If the title of this week’s photo seems rather unremarkable, it’s because the subject matter depicted in the picture is equally unremarkable. It’s a pair of sunglasses I got at Ross for $11, and behind them you can kind of make out my car keys while the foreground contains a document I had printed off for a meeting. I snapped this picture after I got to work on a recent Thursday morning when the sunlight was just beginning to creep in through my eastward-facing window, which cast a calm yellow glow over everything in my office and pretty much the whole of Stillwater for a few precious minutes. I realized that the stage had been set for a quick photo opportunity, so I grabbed my D7100 + 50mm lens and started clicking away.
My first thought was “I need to move those keys!” but then I started thinking about where that would lead, and I didn’t like how it ended up. I thought if I moved the keys around it might create a more pleasing composition. Then I thought I might move the paper a bit. And while I’m at it, I should reposition the sunglasses to catch some more like. And I could shift the entire scene a bit to capture more of the sun’s rays. And the background should probably be changed too…and on and on. I had this little internal debate for about 15 seconds before I shut the whole thing down and just took a few pictures of the scene as-is without changing anything. I realized I didn’t want to create a scene, so much as I wanted to capture a scene. What you’re seeing here is exactly what my desk looked like when I walked through the door and set my keys and sunglasses down, and I think there’s something to be said for photos that capture an image of things as they are as opposed to how we would like them to be.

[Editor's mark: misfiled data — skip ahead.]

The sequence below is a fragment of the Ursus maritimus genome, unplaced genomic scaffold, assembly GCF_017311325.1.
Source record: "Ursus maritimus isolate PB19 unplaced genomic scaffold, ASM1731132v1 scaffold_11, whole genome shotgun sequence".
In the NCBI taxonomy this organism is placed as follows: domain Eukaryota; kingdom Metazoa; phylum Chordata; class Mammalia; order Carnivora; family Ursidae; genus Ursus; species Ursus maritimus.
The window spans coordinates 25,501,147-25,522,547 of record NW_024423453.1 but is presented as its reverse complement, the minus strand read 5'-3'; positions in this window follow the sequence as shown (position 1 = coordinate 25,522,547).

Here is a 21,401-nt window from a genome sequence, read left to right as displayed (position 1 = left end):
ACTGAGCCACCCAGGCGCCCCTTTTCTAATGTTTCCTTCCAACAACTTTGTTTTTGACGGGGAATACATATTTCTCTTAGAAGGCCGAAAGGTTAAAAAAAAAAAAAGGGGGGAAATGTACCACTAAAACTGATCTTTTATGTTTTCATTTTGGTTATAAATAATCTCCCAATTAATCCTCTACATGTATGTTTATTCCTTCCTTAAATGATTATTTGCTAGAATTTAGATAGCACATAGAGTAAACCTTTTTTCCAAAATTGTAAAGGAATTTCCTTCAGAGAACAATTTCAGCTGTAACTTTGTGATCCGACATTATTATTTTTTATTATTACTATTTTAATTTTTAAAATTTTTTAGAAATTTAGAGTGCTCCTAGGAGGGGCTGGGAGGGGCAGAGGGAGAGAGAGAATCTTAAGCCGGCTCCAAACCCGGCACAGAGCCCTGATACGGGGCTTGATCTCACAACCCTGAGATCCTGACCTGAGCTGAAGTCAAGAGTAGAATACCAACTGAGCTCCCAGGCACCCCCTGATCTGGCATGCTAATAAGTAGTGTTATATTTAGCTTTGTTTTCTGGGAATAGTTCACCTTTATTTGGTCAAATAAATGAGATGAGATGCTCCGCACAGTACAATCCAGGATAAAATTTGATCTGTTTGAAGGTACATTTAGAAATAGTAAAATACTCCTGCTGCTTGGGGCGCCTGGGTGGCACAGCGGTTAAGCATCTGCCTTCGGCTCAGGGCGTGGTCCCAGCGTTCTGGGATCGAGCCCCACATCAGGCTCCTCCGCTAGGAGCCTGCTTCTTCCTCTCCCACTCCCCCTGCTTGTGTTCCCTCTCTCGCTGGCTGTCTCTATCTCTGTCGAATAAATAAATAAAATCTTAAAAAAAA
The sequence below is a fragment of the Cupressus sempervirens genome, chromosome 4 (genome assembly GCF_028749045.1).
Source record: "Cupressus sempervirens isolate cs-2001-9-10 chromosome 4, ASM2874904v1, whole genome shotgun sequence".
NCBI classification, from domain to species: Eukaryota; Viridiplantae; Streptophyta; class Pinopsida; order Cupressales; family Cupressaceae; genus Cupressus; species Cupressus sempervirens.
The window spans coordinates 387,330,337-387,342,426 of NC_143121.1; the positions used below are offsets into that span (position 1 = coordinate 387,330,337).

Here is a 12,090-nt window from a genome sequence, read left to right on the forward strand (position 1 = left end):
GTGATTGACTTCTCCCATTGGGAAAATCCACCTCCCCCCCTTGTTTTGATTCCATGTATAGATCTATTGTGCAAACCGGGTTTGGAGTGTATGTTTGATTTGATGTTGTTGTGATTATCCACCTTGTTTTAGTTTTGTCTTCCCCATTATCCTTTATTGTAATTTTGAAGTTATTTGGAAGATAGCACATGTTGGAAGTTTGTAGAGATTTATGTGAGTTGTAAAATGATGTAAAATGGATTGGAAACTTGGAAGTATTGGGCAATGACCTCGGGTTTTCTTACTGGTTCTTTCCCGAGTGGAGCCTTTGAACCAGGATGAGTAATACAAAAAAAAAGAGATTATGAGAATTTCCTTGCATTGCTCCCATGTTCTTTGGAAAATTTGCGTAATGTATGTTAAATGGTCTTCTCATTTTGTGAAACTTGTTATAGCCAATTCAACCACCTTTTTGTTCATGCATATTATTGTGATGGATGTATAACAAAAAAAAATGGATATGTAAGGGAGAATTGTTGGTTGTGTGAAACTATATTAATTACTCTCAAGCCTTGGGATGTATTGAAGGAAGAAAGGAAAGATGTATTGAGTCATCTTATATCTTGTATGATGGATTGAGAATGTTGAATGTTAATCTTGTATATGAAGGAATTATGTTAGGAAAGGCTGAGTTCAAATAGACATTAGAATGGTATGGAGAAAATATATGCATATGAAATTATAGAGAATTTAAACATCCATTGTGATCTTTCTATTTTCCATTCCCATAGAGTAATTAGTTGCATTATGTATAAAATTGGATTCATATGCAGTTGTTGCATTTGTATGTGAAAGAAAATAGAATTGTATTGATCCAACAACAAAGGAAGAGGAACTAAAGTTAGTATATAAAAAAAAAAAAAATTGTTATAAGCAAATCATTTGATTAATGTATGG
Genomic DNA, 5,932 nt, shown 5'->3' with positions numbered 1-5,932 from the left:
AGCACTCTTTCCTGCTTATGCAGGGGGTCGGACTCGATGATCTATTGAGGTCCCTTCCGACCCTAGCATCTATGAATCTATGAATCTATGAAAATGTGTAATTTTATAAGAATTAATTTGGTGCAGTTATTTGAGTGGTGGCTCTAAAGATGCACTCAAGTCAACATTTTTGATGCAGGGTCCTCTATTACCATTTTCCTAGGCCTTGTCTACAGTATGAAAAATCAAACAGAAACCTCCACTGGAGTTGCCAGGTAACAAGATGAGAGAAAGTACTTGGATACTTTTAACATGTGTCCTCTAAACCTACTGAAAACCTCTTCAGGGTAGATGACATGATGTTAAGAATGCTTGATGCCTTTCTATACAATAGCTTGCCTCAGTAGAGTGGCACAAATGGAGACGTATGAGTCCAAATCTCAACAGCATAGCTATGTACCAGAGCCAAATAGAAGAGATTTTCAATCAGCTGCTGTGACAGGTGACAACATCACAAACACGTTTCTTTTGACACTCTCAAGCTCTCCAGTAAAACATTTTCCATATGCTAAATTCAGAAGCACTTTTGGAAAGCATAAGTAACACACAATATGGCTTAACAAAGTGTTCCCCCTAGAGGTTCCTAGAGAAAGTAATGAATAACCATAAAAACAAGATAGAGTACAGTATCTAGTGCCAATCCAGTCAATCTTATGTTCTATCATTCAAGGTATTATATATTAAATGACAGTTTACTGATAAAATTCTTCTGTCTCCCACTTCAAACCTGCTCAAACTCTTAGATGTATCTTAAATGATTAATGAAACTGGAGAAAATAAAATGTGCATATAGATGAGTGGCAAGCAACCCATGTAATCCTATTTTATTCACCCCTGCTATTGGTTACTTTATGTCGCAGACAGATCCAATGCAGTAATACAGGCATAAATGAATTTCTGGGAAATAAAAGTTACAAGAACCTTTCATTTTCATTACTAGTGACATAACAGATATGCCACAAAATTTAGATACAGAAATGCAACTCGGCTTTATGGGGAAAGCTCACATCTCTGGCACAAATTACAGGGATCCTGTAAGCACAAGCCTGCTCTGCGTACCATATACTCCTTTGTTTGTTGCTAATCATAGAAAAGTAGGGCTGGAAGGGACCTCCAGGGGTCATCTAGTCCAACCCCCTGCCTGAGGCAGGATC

Granted this is just one little example with a few inanimate objects, and one could of course argue (quite correctly) that there is still a great deal of manipulation going on here. I chose to shoot this at f/2.8 in order to get a shallow depth of field. I chose to have the foremost nose guard in focus. I chose to shoot from a low angle, a short distance away, in order to get one particular perspective. I even chose to edit the picture in Lightroom and make a few tweaks to the white balance and other settings. And if I’m being entirely honest I did actually move a couple of miscellaneous office trinkets (I think one was a binder clip, perhaps) out of the way so as to not clutter the frame.
What you have, then, is an artificial construct that represents an organic scene. In one sense nothing was manipulated, and what you see here is as it was. But in another sense, lots of things were manipulated and what you’re seeing here is not at all like how things actually were. But that’s the beauty of photography and indeed all art: it is what you want, and others can interpret it however they see fit.
I realize this is kind of a lofty discussion over what is, essentially, a quick snapshot of a pair of cheap sunglasses, but sometimes I do get to thinking about the power we wield as photographers, the artistic choices we make often without thinking, and the message we are choosing to convey simply by snapping the shutter. And with that I hope you, after you’re done reading this, go grab your camera, take a few photos, and see how you can convey the world around you :)